In the current study, ANS fluorescence was established as a powerful tool to study proteins in solid-state. Silk fibroin from Bombyx mori cocoons was used as a paradigm protein. ANS incorporated into the films of silk fibroin exhibits fluorescence with two-lifetime components that can be assigned to the patches and/or cavities with distinct hydrophobicities. Decay associated spectra (DAS) of ANS fluorescence from both sites could be fit to the single log-normal component indicating their homogeneity. ANS binding sites in the protein film are specific and could be saturated by ANS titration. ANS located in the binding site that exhibits the long-lifetime fluorescence is not accessible to the water molecules and its DAS stays homogeneously broadened upon hydration of the protein film. In contrast, ANS from the sites demonstrating the short-lifetime fluorescence is accessible to water molecules. In the hydrated films, solvent-induced fluctuations produce an ensemble of binding sites with similar characters. Therefore, upon hydration, the short-lifetime DAS becomes significantly red-shifted and inhomogeneously broadened. The similar spectral features have previously been observed for ANS complexed with globular proteins in solution. The data reveal the origin of the short-lifetime fluorescence component of ANS bound to the globular proteins in aqueous solution. Findings from this study indicate that ANS is applicable to characterize dehydrated as well as hydrated protein aggregates, amyloids relevant to amyloid diseases, such as Alzheimer's, Parkinson, and prion diseases.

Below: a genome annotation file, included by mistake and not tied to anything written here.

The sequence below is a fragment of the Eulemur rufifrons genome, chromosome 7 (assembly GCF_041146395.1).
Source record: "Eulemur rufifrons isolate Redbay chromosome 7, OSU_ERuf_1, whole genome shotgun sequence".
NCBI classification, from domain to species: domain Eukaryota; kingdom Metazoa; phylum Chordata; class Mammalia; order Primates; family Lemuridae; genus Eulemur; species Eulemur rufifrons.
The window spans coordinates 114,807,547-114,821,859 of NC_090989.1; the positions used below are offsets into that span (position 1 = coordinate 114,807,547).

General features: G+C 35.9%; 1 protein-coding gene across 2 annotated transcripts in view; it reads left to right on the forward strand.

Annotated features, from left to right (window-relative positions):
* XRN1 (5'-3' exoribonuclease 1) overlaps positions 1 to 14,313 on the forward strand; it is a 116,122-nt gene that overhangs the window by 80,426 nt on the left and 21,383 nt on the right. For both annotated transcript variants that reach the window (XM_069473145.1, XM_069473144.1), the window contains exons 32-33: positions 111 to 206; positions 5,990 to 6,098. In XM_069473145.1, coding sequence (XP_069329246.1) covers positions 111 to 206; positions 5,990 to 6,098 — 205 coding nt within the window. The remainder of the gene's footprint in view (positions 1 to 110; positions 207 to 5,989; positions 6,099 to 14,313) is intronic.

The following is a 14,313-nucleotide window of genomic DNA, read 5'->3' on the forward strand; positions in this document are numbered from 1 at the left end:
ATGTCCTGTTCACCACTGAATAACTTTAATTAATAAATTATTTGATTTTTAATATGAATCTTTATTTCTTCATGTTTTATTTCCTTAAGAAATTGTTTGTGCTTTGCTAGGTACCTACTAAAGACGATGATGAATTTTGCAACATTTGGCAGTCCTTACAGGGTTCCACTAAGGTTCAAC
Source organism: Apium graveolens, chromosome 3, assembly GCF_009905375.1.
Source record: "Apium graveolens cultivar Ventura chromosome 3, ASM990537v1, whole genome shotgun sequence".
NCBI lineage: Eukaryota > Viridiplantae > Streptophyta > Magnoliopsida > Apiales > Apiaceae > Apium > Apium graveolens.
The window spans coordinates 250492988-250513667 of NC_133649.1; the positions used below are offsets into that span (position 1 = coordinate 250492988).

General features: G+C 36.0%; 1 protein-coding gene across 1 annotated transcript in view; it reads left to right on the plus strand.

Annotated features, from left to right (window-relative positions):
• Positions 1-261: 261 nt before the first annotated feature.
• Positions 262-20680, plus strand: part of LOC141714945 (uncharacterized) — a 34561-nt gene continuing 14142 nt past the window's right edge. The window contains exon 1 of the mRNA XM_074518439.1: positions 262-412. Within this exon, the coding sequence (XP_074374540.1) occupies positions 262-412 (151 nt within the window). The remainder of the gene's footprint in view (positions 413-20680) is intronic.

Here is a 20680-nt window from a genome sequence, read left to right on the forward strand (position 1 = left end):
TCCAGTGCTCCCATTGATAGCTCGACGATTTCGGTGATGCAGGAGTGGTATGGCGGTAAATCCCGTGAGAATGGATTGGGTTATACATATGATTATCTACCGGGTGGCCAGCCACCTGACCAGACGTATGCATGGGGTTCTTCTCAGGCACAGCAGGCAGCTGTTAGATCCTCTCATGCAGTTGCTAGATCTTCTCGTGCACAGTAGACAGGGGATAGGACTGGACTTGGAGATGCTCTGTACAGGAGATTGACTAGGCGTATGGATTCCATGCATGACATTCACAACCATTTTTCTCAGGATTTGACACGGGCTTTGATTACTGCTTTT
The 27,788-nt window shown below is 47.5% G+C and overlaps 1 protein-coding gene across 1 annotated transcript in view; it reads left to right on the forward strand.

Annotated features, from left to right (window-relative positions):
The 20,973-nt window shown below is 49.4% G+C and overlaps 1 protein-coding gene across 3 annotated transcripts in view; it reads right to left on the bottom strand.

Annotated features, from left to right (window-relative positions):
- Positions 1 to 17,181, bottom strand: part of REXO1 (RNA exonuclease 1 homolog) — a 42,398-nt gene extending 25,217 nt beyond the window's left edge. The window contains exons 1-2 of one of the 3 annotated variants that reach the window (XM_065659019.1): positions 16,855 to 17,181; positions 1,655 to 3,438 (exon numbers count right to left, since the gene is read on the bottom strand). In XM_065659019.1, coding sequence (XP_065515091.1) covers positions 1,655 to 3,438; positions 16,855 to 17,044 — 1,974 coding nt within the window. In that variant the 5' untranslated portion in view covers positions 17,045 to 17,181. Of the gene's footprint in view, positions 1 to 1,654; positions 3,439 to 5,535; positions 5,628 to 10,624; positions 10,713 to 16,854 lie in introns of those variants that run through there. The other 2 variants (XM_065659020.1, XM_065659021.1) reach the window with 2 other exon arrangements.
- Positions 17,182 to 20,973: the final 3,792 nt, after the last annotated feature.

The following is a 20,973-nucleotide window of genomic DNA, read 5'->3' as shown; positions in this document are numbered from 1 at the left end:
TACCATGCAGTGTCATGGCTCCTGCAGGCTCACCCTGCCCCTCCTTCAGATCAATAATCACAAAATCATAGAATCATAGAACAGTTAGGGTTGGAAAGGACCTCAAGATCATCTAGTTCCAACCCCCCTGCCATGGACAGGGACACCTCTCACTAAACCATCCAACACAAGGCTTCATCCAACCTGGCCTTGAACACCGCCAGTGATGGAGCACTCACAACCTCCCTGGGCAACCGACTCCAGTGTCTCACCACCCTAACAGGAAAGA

ANS has the potential to characterize proteins in solid states.
ANS fluorescence in protein films reveals the hydrophobic sites with distinct properties.
Short lifetime DAS of ANS in hydrated protein films is similar to that of ANS-protein complexes in solution.
ANS is applicable to characterize protein aggregates relevant to the Alzheimer's, Parkinson, and prion diseases.